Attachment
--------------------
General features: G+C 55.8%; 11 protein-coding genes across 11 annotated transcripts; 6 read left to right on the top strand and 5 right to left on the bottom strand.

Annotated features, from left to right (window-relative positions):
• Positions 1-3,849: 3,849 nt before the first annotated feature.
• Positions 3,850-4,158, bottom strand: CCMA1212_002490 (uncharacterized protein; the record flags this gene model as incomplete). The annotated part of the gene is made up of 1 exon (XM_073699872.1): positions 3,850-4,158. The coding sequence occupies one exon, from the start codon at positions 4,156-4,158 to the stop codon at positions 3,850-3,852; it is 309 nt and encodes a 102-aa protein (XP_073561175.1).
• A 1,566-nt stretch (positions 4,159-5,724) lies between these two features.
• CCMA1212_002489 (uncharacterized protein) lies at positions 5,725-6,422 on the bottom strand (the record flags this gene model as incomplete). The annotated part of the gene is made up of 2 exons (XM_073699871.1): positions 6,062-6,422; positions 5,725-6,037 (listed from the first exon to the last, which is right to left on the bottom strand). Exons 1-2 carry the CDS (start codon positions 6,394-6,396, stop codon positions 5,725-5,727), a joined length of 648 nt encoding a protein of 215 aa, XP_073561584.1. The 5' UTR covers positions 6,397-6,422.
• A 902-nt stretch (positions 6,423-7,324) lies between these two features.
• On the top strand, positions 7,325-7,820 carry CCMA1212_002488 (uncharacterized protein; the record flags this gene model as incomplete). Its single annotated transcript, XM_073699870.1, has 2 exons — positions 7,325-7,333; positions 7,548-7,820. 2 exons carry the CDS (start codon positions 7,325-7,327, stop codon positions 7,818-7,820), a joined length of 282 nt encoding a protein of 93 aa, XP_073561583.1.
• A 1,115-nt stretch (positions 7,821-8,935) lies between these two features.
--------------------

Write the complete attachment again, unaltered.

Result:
General features: G+C 55.8%; 11 protein-coding genes across 11 annotated transcripts; 6 read left to right on the top strand and 5 right to left on the bottom strand.

Annotated features, from left to right (window-relative positions):
• Positions 1-3,849: 3,849 nt before the first annotated feature.
• Positions 3,850-4,158, bottom strand: CCMA1212_002490 (uncharacterized protein; the record flags this gene model as incomplete). The annotated part of the gene is made up of 1 exon (XM_073699872.1): positions 3,850-4,158. The coding sequence occupies one exon, from the start codon at positions 4,156-4,158 to the stop codon at positions 3,850-3,852; it is 309 nt and encodes a 102-aa protein (XP_073561175.1).
• A 1,566-nt stretch (positions 4,159-5,724) lies between these two features.
• CCMA1212_002489 (uncharacterized protein) lies at positions 5,725-6,422 on the bottom strand (the record flags this gene model as incomplete). The annotated part of the gene is made up of 2 exons (XM_073699871.1): positions 6,062-6,422; positions 5,725-6,037 (listed from the first exon to the last, which is right to left on the bottom strand). Exons 1-2 carry the CDS (start codon positions 6,394-6,396, stop codon positions 5,725-5,727), a joined length of 648 nt encoding a protein of 215 aa, XP_073561584.1. The 5' UTR covers positions 6,397-6,422.
• A 902-nt stretch (positions 6,423-7,324) lies between these two features.
• On the top strand, positions 7,325-7,820 carry CCMA1212_002488 (uncharacterized protein; the record flags this gene model as incomplete). Its single annotated transcript, XM_073699870.1, has 2 exons — positions 7,325-7,333; positions 7,548-7,820. 2 exons carry the CDS (start codon positions 7,325-7,327, stop codon positions 7,818-7,820), a joined length of 282 nt encoding a protein of 93 aa, XP_073561583.1.
• A 1,115-nt stretch (positions 7,821-8,935) lies between these two features.